In a unanimous decision on Tuesday, the Hennepin County Board resolved to devise a plan to shut down the longstanding Hennepin Energy Recovery Center (HERC) in downtown Minneapolis between 2028 and 2040. Despite fervent appeals from residents and environmental activists for a swifter resolution, they left the County Board meeting feeling disheartened.

Protesters gathered outside the meeting, brandishing signs urging prompt action in closing the HERC trash incinerator. Inside, community members, especially those residing near HERC, voiced concerns about the facility’s emissions, which they argue disproportionately affect vulnerable communities in the region.

Residents emphasized that the County Board’s endorsed timeline is inadequately slow, considering the urgent health concerns posed by the incinerator. Stephani Maari Booker, a resident of north Minneapolis, urged the board to treat the situation as an emergency, citing the high prevalence of asthma and respiratory diseases in her neighborhood. Others, like Robert Ciborowski, a local teacher residing near Jordan Park, emphasized the need for clean air for the well-being of school children and demanded the HERC’s immediate closure.

The County’s decision to establish an official closure timeline is tied to accessing $26 million allocated by the Minnesota Legislature for an anaerobic digester in Brooklyn Park. State legislators have also endorsed a carbon-free energy plan, eliminating trash incineration as an acceptable energy source by 2040.

This unanimous vote is significant, marking the first time the board has agreed to develop a plan for HERC’s closure. While some commissioners pushed for a shorter timeline, the broader window was agreed upon to allow communities reliant on the incinerator to formulate plans for managing the escalating amount of trash generated by residents.

Commissioner Angela Conley, representing the Fourth District, expressed dissatisfaction with the 2040 deadline, advocating for a plan within five to ten years. Commissioner Debbie Goettel, representing the Fifth District, stressed the need for unified priorities to gain state support for innovative waste reduction methods.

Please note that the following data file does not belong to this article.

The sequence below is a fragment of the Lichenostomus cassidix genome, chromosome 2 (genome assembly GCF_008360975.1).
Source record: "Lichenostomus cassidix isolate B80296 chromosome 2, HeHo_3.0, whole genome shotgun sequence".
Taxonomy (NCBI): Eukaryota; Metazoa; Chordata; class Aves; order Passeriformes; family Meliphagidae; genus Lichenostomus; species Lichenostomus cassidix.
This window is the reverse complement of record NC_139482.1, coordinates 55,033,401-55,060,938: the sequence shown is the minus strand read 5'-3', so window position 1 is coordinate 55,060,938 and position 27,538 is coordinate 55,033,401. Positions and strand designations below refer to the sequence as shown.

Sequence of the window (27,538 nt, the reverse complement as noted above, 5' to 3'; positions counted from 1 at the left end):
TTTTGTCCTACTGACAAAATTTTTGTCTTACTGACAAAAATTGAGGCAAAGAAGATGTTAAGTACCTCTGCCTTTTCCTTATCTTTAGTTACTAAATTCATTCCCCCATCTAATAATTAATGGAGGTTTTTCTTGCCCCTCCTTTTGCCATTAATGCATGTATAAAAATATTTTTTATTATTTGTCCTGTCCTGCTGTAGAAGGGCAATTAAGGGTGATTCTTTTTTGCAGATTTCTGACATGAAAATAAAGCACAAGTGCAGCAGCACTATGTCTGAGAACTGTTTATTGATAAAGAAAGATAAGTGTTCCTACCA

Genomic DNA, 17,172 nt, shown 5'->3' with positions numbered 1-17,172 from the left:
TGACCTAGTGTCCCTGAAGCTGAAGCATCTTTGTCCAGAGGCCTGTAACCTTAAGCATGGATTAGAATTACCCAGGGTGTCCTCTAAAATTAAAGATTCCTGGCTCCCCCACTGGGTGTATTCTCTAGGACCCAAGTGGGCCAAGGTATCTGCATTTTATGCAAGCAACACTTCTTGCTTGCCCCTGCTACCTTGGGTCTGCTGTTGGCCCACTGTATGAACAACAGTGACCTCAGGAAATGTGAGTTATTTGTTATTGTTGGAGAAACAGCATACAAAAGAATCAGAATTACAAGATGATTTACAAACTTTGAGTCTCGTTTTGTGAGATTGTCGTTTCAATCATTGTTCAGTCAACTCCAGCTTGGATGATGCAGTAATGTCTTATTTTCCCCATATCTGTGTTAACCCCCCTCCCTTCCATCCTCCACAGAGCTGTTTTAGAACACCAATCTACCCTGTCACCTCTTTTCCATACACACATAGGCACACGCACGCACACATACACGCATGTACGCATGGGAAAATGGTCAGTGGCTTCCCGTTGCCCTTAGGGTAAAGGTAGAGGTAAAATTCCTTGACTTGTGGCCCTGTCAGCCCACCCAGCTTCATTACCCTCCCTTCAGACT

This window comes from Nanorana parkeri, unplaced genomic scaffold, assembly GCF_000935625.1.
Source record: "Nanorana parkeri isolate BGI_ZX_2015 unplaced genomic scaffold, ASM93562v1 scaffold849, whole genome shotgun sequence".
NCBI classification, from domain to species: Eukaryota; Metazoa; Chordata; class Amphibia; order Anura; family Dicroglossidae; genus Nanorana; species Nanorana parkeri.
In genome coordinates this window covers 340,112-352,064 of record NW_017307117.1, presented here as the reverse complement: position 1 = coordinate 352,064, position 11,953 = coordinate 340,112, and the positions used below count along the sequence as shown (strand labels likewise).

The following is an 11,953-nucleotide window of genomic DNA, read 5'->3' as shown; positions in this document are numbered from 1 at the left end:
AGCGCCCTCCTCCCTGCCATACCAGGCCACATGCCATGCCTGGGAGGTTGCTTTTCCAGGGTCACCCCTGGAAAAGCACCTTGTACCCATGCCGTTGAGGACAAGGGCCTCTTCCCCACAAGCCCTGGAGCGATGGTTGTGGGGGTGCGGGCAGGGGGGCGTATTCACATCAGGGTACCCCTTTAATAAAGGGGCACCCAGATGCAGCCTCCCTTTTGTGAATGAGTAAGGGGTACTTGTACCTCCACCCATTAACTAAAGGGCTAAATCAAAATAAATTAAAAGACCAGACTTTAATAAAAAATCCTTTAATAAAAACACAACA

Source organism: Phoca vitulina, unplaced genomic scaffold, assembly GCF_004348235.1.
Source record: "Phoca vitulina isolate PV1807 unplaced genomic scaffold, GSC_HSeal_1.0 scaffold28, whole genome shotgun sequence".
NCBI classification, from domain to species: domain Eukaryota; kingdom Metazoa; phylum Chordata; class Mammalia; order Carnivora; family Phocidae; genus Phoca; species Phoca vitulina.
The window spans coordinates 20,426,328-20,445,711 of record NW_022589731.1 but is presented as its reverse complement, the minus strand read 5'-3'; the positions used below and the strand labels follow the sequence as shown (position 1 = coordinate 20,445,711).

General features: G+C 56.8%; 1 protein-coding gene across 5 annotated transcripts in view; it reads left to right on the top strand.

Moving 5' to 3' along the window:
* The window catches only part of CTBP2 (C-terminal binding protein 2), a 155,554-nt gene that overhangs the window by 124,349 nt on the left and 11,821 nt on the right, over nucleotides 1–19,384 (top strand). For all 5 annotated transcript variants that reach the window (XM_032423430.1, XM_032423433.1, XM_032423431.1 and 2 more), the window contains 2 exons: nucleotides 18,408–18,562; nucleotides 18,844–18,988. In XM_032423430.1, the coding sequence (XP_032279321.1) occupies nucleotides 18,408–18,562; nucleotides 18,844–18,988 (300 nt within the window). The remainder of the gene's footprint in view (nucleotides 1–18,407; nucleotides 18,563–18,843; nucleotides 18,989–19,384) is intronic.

According to estimates from the Minnesota Pollution Control Agency, Hennepin County is projected to generate about 20% more waste by 2042. Last year alone, residents discarded 1.27 million tons of waste, with only 41% recycled or composted, leaving 750,000 tons that required disposal.

Approximately half of this trash is incinerated at HERC, producing electricity sold to Xcel Energy and steam for downtown Minneapolis. Revenue from energy sales supports the county’s environmental initiatives. Environmental advocates argue that a decisive, swift closure timeline would incentivize county officials and leaders to develop creative waste management solutions. They fear that without a stringent deadline, the process to close HERC, operational since 1989, will continue to drag on.

Miasia Wise Asia, a native of north Minneapolis and Minnesota director for the nonprofit Action for the Climate Emergency (ACE), lamented the prolonged battle to close the incinerator, emphasizing the adverse impact on community health. The call for expedited action remains urgent, with residents and advocates continuing to press for a more immediate resolution.

Leave a Reply

Your email address will not be published. Required fields are marked *